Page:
So, here's a picture of yours truly, prior to getting some surgery, yesterday.  

I was in the hospital to get a vasectomy.

It went really well for the most part.  We showed up. I gave my name. They asked me some questions, I took off my clothes, put on a funny hat and the hospital-gown-what-makes-your-butt-hang-out.

One thing that did come up was people kept asking me, and Missy, if we had children, if we wanted children, were we sure about the procedure, etc. etc. etc.  It got asked a lot.  I kept saying I was sure, no we didn't have them, no we didn't want them.  It was honestly kind of upsetting.  

I could tell that much like the silent e that follows some words what they were really asking was either, "So you're not going to change your mind in a few days, right?" or maybe, "After you sign these consent forms and we invade your body to cut you up a bit, you're not going to come back with a lawyer and sue our pants off, right?"

There was even this brief bureaucratic mix-up, where the normal hospital policy is that you can't be scheduled for a vasectomy until 4 weeks after you've made the decision.  I was clocking in at a way-too-fast-for-their-comfort three weeks.  Because I'm so in a rush, right?

Actually, this is a decision I've been considering for the better part of a decade.  I'm 46 years old, recently started a new business which is very likely to make me travel a whole bunch.  Plus, I'm polyamorous, and have loving connections with my partner Alissa's children, whom I'm not exactly a parent to, but not exactly not one either.  I already raised my ex's kid, my stepson T. for the better part of nine years too.

So I'm pretty set on my choice.  Which is good, because it happened yesterday.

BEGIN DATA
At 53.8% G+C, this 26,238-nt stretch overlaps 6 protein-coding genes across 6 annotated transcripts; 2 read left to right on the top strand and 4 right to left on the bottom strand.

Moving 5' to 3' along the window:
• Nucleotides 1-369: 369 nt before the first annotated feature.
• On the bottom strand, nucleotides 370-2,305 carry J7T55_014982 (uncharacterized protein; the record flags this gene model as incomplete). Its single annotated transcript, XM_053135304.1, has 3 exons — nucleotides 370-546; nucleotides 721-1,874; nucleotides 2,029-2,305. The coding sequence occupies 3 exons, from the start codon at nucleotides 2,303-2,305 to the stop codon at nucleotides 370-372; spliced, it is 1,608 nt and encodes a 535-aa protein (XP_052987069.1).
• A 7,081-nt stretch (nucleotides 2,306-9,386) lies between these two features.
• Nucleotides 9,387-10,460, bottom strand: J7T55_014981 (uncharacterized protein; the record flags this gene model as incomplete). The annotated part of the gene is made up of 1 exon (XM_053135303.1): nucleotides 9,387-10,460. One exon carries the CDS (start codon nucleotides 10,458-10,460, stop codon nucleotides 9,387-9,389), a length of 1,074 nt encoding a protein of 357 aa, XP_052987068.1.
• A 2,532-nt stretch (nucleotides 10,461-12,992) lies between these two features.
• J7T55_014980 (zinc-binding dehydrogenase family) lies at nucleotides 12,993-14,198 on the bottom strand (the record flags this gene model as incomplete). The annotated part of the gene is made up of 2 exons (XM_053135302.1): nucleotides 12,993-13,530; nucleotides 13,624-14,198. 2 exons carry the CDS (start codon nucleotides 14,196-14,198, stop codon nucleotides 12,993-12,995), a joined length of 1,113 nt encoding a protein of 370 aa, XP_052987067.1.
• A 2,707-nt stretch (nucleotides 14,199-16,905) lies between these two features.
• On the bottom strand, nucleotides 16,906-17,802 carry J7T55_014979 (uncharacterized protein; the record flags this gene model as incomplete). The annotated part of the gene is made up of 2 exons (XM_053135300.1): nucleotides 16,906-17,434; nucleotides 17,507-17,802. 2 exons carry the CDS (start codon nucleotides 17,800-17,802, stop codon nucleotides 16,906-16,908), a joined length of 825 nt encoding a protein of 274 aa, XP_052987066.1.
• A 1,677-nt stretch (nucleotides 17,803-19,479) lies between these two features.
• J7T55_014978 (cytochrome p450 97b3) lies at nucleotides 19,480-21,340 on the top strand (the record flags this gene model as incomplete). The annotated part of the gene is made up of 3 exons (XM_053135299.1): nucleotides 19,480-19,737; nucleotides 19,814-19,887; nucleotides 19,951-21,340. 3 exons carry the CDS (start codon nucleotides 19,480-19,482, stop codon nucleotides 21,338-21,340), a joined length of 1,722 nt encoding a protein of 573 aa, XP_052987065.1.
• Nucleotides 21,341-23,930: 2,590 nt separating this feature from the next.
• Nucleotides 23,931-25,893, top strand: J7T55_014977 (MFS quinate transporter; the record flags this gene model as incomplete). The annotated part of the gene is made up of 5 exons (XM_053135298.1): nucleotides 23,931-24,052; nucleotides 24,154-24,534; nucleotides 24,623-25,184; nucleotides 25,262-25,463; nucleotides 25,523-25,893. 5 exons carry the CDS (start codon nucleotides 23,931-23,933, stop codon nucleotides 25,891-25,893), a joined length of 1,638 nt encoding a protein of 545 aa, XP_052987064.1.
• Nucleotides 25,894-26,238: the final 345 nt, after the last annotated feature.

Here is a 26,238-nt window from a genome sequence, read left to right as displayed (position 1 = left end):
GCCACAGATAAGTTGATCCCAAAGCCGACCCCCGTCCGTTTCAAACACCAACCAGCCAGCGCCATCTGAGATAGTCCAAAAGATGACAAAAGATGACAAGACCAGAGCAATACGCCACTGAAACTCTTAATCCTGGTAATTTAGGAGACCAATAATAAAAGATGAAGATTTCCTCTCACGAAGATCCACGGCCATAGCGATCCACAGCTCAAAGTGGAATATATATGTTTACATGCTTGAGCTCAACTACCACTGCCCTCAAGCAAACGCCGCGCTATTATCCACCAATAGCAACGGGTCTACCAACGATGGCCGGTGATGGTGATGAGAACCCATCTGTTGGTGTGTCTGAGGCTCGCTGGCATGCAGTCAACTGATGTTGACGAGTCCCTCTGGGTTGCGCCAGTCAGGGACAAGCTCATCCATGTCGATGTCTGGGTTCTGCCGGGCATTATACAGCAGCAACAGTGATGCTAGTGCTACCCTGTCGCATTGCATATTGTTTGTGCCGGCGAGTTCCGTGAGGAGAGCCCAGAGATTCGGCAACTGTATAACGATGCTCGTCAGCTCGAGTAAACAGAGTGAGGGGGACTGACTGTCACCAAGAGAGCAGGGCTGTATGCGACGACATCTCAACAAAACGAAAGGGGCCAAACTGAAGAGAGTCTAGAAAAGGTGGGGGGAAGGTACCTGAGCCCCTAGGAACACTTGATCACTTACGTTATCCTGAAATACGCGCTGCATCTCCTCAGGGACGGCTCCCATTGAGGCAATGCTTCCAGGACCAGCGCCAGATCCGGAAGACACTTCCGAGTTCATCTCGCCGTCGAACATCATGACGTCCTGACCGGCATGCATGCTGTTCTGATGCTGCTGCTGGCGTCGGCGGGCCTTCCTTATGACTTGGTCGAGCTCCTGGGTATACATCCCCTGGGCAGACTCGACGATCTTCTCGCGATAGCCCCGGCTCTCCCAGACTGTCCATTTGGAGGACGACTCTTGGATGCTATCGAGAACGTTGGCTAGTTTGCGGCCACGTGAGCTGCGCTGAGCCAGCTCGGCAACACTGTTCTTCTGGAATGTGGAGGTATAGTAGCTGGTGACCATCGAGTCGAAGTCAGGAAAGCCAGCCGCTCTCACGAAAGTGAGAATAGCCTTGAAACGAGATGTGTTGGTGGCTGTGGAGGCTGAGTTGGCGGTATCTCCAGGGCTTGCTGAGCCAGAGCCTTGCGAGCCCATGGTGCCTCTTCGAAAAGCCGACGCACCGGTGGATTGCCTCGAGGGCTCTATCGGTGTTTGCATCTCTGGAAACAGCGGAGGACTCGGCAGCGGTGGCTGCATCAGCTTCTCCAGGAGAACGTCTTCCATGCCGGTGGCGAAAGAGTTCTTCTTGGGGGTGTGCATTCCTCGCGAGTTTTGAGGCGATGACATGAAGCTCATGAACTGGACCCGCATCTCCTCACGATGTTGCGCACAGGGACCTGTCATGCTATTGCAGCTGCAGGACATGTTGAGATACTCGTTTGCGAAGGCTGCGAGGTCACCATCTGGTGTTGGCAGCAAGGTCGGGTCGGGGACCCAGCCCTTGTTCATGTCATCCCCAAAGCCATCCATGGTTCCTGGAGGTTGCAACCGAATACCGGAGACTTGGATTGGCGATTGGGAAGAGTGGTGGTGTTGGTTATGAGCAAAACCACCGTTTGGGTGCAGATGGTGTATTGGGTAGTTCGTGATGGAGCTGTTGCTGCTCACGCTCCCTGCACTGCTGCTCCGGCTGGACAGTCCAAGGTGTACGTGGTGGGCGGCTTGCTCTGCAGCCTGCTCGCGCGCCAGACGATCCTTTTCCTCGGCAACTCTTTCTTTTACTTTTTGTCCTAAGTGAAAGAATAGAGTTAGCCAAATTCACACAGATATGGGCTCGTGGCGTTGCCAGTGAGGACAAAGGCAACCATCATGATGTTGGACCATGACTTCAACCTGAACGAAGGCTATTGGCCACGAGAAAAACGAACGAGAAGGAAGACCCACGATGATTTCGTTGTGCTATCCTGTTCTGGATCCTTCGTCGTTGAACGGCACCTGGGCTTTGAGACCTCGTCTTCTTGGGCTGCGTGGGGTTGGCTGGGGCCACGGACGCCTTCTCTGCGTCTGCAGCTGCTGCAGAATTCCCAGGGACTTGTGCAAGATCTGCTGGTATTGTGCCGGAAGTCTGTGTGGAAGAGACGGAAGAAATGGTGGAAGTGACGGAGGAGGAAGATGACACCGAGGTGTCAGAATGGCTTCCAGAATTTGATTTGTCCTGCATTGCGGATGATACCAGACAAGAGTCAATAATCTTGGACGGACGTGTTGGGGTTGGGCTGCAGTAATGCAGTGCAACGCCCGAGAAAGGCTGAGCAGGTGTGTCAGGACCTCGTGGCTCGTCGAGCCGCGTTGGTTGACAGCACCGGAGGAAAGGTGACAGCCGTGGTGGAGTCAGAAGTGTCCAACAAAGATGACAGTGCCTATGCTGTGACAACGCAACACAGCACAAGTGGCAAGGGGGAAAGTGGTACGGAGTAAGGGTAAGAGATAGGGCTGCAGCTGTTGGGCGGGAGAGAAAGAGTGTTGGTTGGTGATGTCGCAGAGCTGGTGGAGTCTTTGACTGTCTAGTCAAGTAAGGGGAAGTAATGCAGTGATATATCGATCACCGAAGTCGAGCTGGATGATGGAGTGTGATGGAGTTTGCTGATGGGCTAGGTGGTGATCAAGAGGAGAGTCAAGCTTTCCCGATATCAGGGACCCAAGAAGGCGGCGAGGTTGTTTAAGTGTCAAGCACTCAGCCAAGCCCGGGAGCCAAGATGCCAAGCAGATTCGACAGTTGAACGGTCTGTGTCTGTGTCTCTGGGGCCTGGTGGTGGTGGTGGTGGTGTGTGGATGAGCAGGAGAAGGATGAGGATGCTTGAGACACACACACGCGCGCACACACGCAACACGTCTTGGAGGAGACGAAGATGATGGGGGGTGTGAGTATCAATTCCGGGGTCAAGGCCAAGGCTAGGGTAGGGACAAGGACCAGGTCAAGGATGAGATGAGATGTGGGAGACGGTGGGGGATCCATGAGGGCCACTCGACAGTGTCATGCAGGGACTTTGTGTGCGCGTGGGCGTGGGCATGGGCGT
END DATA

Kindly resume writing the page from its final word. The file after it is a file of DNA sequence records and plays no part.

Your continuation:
The reason I'm talking about it here, where the gratitude comes in, is because the whole experience made me aware of just how much agency, how much control I have over my own body and my own life.  Yes, the hospital administration and staff, and my own urologist got all up in my business about my choice.  But in the end, I signed papers, and they shut right the hell up and did what I wanted.  

My co-pay for the hospital stay was twenty bucks.

I have a female friend, L., who never wanted to have children, and was looking to have some sort of procedure to do something about it.  I can't exactly recall whether she wanted a tubal ligation or a full hysterectomy, but she spent the better part of her 20's trying to find a doctor who'd agree to do it, and coming up empty.  

Frankly, that ticks me off.  

Sure, as a polyamorous, kinky person I'm not quite like most folks. But I do have good "vanilla" face.  From the outside, I sure look like a typical cisgender white middle class male.  And it comes with a lot of privilege.  

It's got me yet more cognizant of how other people who are not in my same demographic don't have the advantages I do.  

There's already stuff I do to try to help with that.  I'm a big old lefty when I vote.  I actively give money to the ACLU and do micro-loans through Kiva.org.  For which I want no pat on the back whatsoever.  

This is why universal, single-payer healthcare is a deciding issue for me.  It's why I understand reproductive health isn't a luxury, it's a right.  

EVERYONE should have the power and ability to make the choice over their body, their life, that I made over my own yesterday. I think part of the purchase price of having agency over one's own life is making sure society changes to give it to everyone.

AuthorMako Allen